Food 1-1Published 12:29pm Thursday, February 7, 2013
I have been looking at labels of white rice that are “enriched.” Some of them show more fiber and protein than that of brown rice. Why wouldn’t I choose the enriched white rice over the brown? Confession: I like white rice more than brown.
Dear Muddled Melissa,
Fiber and protein are very important parts of the nutrition label, and it’s good that you’re paying attention to those numbers. What the nutrition label won’t tell you is all the hidden benefits of eating brown rice vs. white rice. Brown rice is a whole grain, which means that its protective layers are left intact. This is where all the vitamins, minerals, and fiber are stored. When the brown rice is stripped of its bran and germ, you are left with white rice, which is essentially starch. In this milling process, 67% of the vitamin B3 is lost, 80% of the vitamin B1, 90% of the vitamin B6, 50% of the manganese, 50% of the phosphorus, 60% of the iron, and all of the fiber and essential fatty acids. Although food companies must add back in (“enrich”) vitamin B1, vitamin B3, and iron by law, 11 of the vitamins and minerals never get replaced by the enrichment process.
I agree that it’s difficult to train your tongue to like brown rice as much as white. To start, I would suggest using brown rice in dishes where it may be more easily hidden, i.e. soups and casseroles, and save the white rice for curries, stir fries, etc. Or when making the brown rice, add other vegetables or spices to make it more flavorful when eating it as a side dish.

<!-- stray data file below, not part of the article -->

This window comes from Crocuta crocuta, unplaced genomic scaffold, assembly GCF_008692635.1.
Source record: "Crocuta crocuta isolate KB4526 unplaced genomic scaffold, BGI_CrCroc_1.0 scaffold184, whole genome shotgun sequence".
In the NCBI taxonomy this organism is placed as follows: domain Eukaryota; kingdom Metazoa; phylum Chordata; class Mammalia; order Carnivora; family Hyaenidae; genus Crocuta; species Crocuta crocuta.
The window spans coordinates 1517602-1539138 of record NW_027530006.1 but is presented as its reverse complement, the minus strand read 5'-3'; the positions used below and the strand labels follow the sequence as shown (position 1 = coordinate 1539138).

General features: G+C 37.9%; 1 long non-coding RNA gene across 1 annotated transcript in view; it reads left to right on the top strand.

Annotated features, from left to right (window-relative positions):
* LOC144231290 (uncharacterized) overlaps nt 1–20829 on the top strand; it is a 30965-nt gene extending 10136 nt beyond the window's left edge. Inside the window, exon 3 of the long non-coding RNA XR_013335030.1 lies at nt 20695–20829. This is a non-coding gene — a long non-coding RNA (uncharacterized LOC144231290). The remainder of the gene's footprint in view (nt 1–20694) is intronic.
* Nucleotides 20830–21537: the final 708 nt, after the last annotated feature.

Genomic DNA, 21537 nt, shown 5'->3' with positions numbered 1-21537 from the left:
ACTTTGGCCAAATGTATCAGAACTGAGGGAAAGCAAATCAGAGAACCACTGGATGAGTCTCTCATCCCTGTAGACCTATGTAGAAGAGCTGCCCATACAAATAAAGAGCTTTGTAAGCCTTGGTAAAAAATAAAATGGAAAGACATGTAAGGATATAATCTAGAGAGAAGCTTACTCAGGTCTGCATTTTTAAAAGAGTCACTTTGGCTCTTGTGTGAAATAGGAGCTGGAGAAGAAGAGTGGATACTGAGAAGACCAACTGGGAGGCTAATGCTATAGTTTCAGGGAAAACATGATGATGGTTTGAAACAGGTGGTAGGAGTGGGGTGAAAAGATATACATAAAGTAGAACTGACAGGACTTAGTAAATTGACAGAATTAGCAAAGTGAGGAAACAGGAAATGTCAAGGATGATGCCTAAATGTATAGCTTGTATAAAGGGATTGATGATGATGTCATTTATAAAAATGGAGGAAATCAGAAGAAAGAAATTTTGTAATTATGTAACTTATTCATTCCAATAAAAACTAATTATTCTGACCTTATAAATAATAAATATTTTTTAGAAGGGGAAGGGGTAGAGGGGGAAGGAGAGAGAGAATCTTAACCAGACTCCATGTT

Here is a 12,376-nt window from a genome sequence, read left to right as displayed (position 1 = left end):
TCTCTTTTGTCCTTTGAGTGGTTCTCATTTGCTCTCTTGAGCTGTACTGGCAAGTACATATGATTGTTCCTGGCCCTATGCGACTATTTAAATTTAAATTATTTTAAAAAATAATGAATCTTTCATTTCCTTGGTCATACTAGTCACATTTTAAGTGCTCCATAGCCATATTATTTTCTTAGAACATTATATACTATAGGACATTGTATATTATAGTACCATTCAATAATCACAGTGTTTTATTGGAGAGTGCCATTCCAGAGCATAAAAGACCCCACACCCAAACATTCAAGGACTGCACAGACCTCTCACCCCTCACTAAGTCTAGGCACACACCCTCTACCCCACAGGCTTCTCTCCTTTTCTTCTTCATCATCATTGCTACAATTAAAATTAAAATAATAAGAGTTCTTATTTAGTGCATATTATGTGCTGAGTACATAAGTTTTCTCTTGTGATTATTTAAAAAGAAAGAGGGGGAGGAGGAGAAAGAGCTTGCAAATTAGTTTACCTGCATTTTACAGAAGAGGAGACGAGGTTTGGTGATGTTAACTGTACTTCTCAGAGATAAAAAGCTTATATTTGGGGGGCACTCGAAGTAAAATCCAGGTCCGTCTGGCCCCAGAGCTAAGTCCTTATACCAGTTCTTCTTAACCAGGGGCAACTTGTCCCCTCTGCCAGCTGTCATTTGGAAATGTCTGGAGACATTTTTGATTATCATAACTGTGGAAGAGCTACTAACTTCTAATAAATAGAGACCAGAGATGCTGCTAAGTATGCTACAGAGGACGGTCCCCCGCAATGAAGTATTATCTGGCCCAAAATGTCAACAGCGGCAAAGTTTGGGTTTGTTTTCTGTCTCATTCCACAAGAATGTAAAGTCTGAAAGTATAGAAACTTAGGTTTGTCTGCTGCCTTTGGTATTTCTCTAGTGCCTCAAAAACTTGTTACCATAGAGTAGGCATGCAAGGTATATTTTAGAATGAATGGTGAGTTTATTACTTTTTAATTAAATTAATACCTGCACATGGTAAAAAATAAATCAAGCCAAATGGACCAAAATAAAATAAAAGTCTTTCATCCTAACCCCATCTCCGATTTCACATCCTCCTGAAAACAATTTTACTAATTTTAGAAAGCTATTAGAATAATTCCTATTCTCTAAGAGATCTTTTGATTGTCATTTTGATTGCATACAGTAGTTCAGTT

I would love to know the healthiest way to make smoothies….low in fat but yet delicious! Any great recipes?
Smothered in Smoothies
Dear Smothered in Smoothies,
Smoothies are a great way to make a quick light meal or a nutrient-packed snack or beverage. My favorite recipe is very easy and extremely flavorful! It can be adjusted to whatever frozen fruit you have on hand. The frozen fruit makes it nice and cold, but without watering it down with ice cubes. Sometimes I add protein powder to boost the protein too.
1 c. fat-free plain yogurt
1 c. apple juice
1 c. frozen berries, i.e. blueberries, blackberries, raspberries, etc.
2 T. honey (optional sweetener)
What are your top three ways to lower cholesterol (without medication)?
Dear Au Naturale,
1) Add plant sterols to your diet. Plant sterols, also called phytosterols, are naturally found in plant oils, nuts, seeds, fruits, and vegetables. When consumed at a fairly high dose, 2 gm/day, it has the potential to lower LDL cholesterol by 10-15%. It would be nearly impossible to consume that much naturally, but with food technology, plant sterols have been added to several foods. As of February 2012, the FDA approved labeling companies to list a health claim that lists how many grams a certain food provides. Watch for plant sterols in butter replacements (i.e. Smart Balance, Benecol, Take Control), orange juice, peanut butter (Smart Balance), breads, and several other grocery items.
2) Reduce red meat and other meat products high in saturated fat. Saturated fat intake directly correlates with blood cholesterol levels. Red meats include beef, pork, lamb, as well as sausage, bratwurst, and hot dogs.
3) Increase aerobic exercise. Regular aerobic exercise has shown to increase your “good” HDL cholesterol, and also decrease your triglycerides. Exercise also has a lovely side effect of helping you lose weight, which makes your body feel better and run more efficiently.